The ALCS AGM
Posted by jonathanfryer on Friday, 25th November, 2016
Despite its rather cumbersome name — the Authors Licensing and Collecting Society — ALCS could perhaps claim to be the writer’s best friend. As was announced at its AGM at the Royal Society in London yesterday, over the past 39 years it has handed out nearly £500 million pounds to writers for use of their work by broadcasters and institutions such as universities and the National Health Service, not only in the UK but in a growing number of countries abroad. In recent years the rate of distribution has been running at over £30 million a year. Any published writer can register to be a member of the scheme for a one-off fee of £36 (deducted from their first payment) and most will then continue to receive some money every year from then on. Sounds too good to be true? No wonder one gentleman among the members present at the AGM said that when he told a friend about it they thought it must be a scam! But it is absolutely bona fide and great care is taken to ensure the administrative cost (“commission”) is kept low — currently under 9%. Professionally it is run as an efficient company, but several writers, elected by the ALCS membership, sit on the Board. I have done so for the past three years and am now standing for election for a second three-year term.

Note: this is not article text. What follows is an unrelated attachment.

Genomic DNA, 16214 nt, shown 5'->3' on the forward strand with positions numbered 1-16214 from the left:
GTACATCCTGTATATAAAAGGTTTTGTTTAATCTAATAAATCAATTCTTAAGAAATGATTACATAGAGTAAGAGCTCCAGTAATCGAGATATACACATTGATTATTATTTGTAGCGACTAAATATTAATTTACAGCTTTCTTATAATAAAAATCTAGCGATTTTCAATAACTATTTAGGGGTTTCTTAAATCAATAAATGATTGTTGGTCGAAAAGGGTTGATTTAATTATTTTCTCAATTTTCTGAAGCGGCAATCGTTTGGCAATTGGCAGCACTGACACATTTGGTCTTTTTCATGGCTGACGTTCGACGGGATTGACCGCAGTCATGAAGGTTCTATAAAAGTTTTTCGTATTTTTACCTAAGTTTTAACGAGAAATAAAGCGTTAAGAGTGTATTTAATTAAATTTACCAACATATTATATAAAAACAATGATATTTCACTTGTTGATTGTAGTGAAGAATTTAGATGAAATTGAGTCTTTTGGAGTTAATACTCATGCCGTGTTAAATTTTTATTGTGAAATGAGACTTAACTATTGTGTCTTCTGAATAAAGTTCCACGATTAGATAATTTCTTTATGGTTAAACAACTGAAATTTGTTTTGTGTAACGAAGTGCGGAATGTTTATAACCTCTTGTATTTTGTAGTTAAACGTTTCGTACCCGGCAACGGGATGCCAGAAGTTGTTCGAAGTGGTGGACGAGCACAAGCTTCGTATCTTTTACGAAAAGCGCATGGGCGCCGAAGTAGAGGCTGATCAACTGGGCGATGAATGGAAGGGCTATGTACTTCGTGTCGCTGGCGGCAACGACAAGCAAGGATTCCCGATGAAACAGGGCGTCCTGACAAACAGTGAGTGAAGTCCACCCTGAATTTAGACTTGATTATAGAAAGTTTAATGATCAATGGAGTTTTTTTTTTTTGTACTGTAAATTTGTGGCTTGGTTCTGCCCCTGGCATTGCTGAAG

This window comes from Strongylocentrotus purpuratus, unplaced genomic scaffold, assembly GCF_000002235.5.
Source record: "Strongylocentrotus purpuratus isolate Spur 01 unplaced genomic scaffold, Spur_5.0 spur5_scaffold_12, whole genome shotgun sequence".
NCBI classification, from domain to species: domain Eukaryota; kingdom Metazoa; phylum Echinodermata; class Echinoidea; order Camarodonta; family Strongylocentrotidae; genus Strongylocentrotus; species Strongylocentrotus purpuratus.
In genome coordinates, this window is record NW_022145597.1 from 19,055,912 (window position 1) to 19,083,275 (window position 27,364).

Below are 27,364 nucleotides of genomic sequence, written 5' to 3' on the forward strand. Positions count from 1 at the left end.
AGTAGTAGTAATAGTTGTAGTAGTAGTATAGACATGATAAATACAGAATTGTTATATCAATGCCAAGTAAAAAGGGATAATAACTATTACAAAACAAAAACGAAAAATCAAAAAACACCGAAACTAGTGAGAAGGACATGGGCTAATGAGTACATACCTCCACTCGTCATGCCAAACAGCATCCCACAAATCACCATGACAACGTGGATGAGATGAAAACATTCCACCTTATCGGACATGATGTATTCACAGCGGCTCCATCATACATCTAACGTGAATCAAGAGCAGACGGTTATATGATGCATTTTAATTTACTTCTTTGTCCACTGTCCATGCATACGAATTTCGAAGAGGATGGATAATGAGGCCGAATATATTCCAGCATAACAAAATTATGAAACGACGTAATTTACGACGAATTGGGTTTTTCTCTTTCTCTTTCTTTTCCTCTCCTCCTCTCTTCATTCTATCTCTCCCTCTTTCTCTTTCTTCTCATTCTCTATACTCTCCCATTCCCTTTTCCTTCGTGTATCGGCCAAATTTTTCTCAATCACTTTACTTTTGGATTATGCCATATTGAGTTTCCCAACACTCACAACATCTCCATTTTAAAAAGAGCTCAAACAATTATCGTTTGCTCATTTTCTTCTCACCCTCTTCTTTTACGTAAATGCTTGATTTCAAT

At the AGM, the outgoing Chair, Adam Singer, handed ver to his successor, Tony Bradman, their two speeches highlighting their difference of style. Adam oversaw a period of transition and change, including moving ALCS into modern premises shared with the Publishers Licensing Society (PLS) and the Copyright Licensing Agency (CLA); the latter is the source of the bulk of revenues that are channeled to writers through ALCS. That might appear to be a confusing alphabet soup of acronyms but the work done is immensely worthwhile and for the bulk of writers who earn on average £12,000 a year (and falling), every little helps. It is important that ALCS keep abreast of new developments and for many people yesterday the highlight of the AGM was a lively panel discussion on Writing in the Digital Age: New Ways Writers are Monetising Their Work, with Tom Chatfield, Rebecca Fenton and Joanna Penn. Having just for the first time self-published a book (the childhood memoir Eccles Cakes), rather than go down the traditional publishing route as I did with my previous 14 books, I was really encouraged by what the three had to say about monetising self-published works through intelligent use of social media and other Internet possibilities. One of the reasons I am restanding for the ALCS Board (one can only have two consecutive terms) is because I want to help steer the company through the challenges not only of the digital age but also the choppy waters of Brexit, however that may pan out. I have hugely enjoyed being part of ALCS’s participation in lobbying work, recently through UKWriters; writers’ rights need to be protected as well as their work being properly remunerated.